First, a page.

This beautifully maintained 2008 Beneteau 46 is offered for sale by Javier Jerez at Passage Nautical, located in Jack London Square in Oakland, CA.

Take a walk-through tour of a 2007 Beneteau 49 offered for sale by Torben Bentsen of Passage Nautical, located in Point Richmond, CA.

The Latest Yacht Racing Updates

Bay Area Beer Can Racing

We’ll lead off with some good news: “A muffled cheer may be heard around the docks,” writes the Corinthian Yacht Club in Tiburon. “The Coast Guard has resumed permitting of racing on the Bay (subject to local health regulations). So put on your best mask, take a swig of hand sanitizer*, collect your crew from around the house, and sign up. We’re reopening Friday night racing starting the 26th, tentatively!” Sign up at https://race.cyc.org/fnr/foryou.

Tequila Mockingbird flying a spinnaker
An unusual north wind prompts a spinnaker run out of Belvedere Cove in a Corinthian Friday night race last July. This is the Express 27 Tequila Mockingbird.
© 2020 Latitude 38 Media LLC / Chris

(*But, um, you know better than to swig hand sanitizer, right? It goes on your… hands.)

Any other Bay Area beer cans getting ready to roll? Email the racing editor here.

The Latest from the YRA

“All June OYRA races are canceled,” advises Laura Muñoz, executive director of the Yacht Racing Association of San Francisco Bay. The OYRA is the offshore arm of the YRA. OYRA races in June were to have been the Farallones Race on June 13 and the Half Moon Bay Race on June 27. The OYRA has no races scheduled for July on account of the Pacific Cup (long since canceled).

The YRA’s Westpoint Regatta is canceled too. In normal years, the Westpoint Regatta sails from Treasure Island, with the start run by Treasure Island YC, to Redwood City. Sequoia YC presides over the finish and throws a big party. SeqYC and Westpoint Harbor host the arriving boats.

But there’s hope yet. “We are still going forward with the Encinal Regatta at the end of July,” added Laura. That’s the regatta better known for decades as the 2nd Half Opener. “We’re not sure what the race will look like yet, but we are planning on having a race.”

News from SoCal

The J/70 World Championship, scheduled to be held at the California Yacht Club in 2020, has been postponed to August 7-15, 2021.

Balboa Yacht Club has postponed the 54th Governor’s Cup Youth International Match Race Championship until next summer. They’d been planning to host it on July 20-25, 2020, in Newport Beach. The 2021 dates will be July 19-24.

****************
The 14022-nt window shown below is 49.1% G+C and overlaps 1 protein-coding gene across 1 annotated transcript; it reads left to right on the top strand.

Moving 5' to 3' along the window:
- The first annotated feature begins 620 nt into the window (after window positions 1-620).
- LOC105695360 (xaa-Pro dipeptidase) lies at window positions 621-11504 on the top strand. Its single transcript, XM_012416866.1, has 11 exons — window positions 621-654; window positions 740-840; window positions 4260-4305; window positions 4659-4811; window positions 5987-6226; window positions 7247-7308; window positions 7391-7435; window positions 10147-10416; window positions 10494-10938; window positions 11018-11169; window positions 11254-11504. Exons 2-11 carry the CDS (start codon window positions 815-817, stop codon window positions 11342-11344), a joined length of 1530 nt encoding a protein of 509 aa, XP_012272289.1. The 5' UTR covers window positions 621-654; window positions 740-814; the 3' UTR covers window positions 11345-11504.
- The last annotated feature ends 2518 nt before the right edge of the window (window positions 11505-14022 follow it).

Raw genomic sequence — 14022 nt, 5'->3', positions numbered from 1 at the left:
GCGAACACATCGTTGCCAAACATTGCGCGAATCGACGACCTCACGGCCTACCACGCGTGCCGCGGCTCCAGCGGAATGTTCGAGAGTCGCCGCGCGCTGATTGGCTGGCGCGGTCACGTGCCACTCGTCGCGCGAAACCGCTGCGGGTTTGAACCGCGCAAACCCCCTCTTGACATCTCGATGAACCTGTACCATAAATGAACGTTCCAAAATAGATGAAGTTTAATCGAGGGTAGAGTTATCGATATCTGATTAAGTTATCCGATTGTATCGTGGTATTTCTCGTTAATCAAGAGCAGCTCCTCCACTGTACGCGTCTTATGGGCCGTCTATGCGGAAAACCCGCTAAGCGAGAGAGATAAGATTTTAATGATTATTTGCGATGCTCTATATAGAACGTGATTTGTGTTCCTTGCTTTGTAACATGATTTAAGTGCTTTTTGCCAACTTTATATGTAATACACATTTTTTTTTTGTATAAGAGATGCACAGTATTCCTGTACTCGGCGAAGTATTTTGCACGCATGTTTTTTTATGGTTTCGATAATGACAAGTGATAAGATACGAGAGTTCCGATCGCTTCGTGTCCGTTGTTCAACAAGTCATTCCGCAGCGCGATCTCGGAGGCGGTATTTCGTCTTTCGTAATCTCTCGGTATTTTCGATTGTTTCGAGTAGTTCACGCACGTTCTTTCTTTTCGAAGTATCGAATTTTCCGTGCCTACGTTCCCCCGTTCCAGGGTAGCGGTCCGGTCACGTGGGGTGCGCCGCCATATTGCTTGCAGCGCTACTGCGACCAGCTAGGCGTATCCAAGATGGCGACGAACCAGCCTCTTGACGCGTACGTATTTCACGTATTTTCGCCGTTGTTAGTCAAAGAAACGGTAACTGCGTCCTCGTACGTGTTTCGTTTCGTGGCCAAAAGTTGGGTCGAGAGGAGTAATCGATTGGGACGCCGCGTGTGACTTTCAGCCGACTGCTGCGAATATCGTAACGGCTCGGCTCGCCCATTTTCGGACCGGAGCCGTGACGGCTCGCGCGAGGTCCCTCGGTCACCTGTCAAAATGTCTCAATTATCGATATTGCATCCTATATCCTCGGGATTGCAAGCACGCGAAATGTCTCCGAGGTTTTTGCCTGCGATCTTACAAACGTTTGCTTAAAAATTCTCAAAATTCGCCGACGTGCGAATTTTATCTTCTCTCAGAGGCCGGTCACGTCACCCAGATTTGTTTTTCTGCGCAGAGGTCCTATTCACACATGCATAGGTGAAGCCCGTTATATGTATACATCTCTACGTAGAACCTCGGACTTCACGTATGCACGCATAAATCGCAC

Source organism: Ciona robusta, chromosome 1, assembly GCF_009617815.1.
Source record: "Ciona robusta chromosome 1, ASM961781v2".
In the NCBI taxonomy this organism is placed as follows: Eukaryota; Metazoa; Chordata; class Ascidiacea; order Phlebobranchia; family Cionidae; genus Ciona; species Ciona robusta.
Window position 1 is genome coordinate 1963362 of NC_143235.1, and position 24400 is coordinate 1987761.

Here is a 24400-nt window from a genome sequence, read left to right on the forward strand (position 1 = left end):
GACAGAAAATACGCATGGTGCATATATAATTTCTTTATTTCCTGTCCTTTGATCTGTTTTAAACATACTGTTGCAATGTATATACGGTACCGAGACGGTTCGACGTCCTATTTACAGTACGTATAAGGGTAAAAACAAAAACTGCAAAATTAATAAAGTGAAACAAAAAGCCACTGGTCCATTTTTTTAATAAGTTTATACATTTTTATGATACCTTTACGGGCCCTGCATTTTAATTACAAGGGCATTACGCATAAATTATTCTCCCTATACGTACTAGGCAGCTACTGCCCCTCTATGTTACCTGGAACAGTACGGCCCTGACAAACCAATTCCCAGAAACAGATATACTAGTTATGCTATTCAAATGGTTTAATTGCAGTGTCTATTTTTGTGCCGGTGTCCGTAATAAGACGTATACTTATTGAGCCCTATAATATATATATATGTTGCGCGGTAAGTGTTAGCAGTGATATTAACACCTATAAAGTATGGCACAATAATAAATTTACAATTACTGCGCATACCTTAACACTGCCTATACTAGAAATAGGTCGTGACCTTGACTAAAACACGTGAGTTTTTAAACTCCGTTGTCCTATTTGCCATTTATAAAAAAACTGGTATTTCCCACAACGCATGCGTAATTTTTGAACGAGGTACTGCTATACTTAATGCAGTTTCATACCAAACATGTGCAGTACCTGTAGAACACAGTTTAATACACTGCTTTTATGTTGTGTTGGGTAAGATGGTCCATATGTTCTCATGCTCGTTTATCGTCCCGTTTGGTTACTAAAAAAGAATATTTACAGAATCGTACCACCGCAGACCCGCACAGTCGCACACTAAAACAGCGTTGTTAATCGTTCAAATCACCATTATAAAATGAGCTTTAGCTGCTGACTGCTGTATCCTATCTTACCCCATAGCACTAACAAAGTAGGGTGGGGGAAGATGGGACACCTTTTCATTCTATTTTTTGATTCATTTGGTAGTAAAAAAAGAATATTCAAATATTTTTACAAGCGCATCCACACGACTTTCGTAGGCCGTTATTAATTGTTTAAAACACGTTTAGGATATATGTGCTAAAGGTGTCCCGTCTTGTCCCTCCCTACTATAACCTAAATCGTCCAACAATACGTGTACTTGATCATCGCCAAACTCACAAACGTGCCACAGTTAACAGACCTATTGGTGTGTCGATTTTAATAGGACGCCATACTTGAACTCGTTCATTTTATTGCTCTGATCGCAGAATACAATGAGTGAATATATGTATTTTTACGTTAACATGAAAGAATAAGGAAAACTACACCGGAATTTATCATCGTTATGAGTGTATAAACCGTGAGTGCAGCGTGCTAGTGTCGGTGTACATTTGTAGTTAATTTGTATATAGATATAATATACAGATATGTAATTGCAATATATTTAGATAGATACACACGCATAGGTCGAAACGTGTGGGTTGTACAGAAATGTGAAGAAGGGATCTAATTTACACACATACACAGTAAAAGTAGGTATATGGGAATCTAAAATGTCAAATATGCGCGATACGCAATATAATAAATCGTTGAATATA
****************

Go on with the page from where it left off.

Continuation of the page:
The Governor’s Cup steering committee chair, Andy Rose, said, “It was a very tough vote for all of us. But, after a thorough briefing by BYC fleet surgeon and internationally prominent neurosurgeon Dr. Rob Bray on the COVID-19 situation, and extensive communication with invitees and coaches, we determined that holding or postponing the Cup until later in the year was not feasible.”

And Beyond

Although the more famous Chicago-Mackinac Race was canceled, Bayview YC in Detroit plans to host the Bayview Mackinac Race, starting on July 11. The 204-mile course sails up Lake Huron to Mackinac Island.

The Viper 640 Class has canceled the 2020 North American Championship. Noroton YC in Darien, CT, was to have hosted the Women’s NAs on September 26-28, followed by the Open Championship on September 30-October 4.

Viper Worlds
An image from the 2019 Viper Worlds, held in Long Beach last August.
© 2020 Sharon Green / Ultimate Sailing

The 50th Sunfish Worlds, to be hosted by Sarasota Sailing Squadron in Florida, have been postponed until late April or May 2021. The 2020 Sunfish World Championship had been planned for October 18-24. The 2021 Worlds had been planned for Lake Garda, Italy. Instead, Lake Garda will host the championship in 2022. See www.sunfishclass.org.


20th Anniversary
Summer will officially start this Saturday, June 20, and with it, on the longest day of the year, we celebrate the Summer Sailstice.
Virtual Regatta
This year’s Transpac Tahiti race had to be postponed, but nearly 42,000 'armchair racers' took part in a virtual version of the 4,500-mile competition.